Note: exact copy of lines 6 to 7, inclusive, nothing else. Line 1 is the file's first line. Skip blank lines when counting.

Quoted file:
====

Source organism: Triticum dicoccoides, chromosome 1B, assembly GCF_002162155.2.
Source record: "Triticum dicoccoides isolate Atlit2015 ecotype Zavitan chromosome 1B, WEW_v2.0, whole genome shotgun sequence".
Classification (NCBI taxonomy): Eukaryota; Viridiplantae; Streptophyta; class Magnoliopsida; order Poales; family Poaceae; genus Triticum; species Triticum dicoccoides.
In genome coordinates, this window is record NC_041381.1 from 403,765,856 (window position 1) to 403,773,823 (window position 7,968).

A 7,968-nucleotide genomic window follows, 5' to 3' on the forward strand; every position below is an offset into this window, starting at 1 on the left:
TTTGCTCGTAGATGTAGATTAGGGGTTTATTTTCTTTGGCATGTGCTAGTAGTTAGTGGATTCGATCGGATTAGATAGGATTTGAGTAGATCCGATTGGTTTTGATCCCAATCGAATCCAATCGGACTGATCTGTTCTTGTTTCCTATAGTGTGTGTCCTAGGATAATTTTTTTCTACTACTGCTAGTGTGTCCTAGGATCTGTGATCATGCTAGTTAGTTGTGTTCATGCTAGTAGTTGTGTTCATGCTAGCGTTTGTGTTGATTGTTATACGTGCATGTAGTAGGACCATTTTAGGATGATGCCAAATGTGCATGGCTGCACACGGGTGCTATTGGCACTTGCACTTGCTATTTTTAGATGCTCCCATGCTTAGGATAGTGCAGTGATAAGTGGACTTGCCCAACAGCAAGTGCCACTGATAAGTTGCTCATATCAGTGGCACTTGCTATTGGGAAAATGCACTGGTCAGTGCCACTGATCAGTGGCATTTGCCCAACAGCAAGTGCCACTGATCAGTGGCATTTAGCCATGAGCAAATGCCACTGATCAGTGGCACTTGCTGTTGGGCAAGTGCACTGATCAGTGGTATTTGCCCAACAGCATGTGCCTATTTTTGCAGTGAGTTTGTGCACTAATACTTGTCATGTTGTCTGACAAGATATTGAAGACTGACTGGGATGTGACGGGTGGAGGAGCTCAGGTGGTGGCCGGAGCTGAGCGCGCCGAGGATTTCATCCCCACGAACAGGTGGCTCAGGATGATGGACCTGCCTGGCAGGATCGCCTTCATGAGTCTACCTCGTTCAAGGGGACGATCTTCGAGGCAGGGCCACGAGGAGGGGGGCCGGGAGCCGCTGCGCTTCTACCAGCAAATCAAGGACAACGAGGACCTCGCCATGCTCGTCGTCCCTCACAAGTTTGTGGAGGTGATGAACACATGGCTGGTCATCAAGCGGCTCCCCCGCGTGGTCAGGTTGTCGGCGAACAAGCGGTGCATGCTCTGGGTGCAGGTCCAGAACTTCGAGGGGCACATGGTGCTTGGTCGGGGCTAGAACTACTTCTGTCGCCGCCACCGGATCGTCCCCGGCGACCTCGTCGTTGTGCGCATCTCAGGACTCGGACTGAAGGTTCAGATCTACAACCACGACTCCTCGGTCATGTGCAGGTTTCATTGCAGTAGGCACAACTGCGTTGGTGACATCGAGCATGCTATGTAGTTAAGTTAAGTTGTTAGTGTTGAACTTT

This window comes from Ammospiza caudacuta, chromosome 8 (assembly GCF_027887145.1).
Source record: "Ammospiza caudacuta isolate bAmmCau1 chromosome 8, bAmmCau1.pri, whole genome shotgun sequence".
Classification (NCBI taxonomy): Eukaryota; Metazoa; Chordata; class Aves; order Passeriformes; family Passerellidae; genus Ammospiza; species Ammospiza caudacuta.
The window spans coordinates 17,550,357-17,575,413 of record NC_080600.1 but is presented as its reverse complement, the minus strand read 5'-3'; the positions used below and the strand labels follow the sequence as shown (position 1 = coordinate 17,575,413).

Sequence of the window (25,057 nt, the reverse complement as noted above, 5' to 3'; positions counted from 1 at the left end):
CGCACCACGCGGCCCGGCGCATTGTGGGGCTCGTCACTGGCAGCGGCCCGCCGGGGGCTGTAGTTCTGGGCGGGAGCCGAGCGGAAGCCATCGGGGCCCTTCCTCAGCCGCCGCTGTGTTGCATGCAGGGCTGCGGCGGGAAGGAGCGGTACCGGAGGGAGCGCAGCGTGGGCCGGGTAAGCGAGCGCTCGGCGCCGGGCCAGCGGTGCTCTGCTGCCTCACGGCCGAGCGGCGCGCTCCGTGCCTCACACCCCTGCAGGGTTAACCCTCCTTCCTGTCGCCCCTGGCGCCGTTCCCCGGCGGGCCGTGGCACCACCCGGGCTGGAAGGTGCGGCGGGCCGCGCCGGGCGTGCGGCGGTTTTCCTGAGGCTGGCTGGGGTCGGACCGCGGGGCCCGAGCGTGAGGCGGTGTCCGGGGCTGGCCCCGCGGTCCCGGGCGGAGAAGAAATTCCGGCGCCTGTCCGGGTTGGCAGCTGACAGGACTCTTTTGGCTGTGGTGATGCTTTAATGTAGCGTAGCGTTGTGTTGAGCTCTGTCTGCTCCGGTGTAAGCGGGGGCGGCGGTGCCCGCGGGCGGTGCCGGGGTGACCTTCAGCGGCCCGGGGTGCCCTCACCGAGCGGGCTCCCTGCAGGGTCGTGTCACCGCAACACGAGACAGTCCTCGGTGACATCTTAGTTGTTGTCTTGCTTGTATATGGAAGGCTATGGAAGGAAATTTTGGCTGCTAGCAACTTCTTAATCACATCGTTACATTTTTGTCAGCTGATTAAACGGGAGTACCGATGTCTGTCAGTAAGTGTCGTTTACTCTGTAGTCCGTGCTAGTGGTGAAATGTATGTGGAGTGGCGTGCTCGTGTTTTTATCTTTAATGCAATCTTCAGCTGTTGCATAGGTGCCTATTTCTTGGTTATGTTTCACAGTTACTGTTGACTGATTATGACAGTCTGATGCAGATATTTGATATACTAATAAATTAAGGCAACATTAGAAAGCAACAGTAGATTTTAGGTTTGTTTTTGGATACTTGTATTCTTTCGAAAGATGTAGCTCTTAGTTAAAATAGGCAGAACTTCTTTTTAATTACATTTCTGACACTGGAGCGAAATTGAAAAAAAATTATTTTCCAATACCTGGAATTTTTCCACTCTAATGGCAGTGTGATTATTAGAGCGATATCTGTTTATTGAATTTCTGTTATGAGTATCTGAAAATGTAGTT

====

TTTGCTCGTAGATGTAGATTAGGGGTTTATTTTCTTTGGCATGTGCTAGTAGTTAGTGGATTCGATCGGATTAGATAGGATTTGAGTAGATCCGATTGGTTTTGATCCCAATCGAATCCAATCGGACTGATCTGTTCTTGTTTCCTATAGTGTGTGTCCTAGGATAATTTTTTTCTACTACTGCTAGTGTGTCCTAGGATCTGTGATCATGCTAGTTAGTTGTGTTCATGCTAGTAGTTGTGTTCATGCTAGCGTTTGTGTTGATTGTTATACGTGCATGTAGTAGGACCATTTTAGGATGATGCCAAATGTGCATGGCTGCACACGGGTGCTATTGGCACTTGCACTTGCTATTTTTAGATGCTCCCATGCTTAGGATAGTGCAGTGATAAGTGGACTTGCCCAACAGCAAGTGCCACTGATAAGTTGCTCATATCAGTGGCACTTGCTATTGGGAAAATGCACTGGTCAGTGCCACTGATCAGTGGCATTTGCCCAACAGCAAGTGCCACTGATCAGTGGCATTTAGCCATGAGCAAATGCCACTGATCAGTGGCACTTGCTGTTGGGCAAGTGCACTGATCAGTGGTATTTGCCCAACAGCATGTGCCTATTTTTGCAGTGAGTTTGTGCACTAATACTTGTCATGTTGTCTGACAAGATATTGAAGACTGACTGGGATGTGACGGGTGGAGGAGCTCAGGTGGTGGCCGGAGCTGAGCGCGCCGAGGATTTCATCCCCACGAACAGGTGGCTCAGGATGATGGACCTGCCTGGCAGGATCGCCTTCATGAGTCTACCTCGTTCAAGGGGACGATCTTCGAGGCAGGGCCACGAGGAGGGGGGCCGGGAGCCGCTGCGCTTCTACCAGCAAATCAAGGACAACGAGGACCTCGCCATGCTCGTCGTCCCTCACAAGTTTGTGGAGGTGATGAACACATGGCTGGTCATCAAGCGGCTCCCCCGCGTGGTCAGGTTGTCGGCGAACAAGCGGTGCATGCTCTGGGTGCAGGTCCAGAACTTCGAGGGGCACATGGTGCTTGGTCGGGGCTAGAACTACTTCTGTCGCCGCCACCGGATCGTCCCCGGCGACCTCGTCGTTGTGCGCATCTCAGGACTCGGACTGAAGGTTCAGATCTACAACCACGACTCCTCGGTCATGTGCAGGTTTCATTGCAGTAGGCACAACTGCGTTGGTGACATCGAGCATGCTATGTAGTTAAGTTAAGTTGTTAGTGTTGAACTTT

This window comes from Ammospiza caudacuta, chromosome 8 (assembly GCF_027887145.1).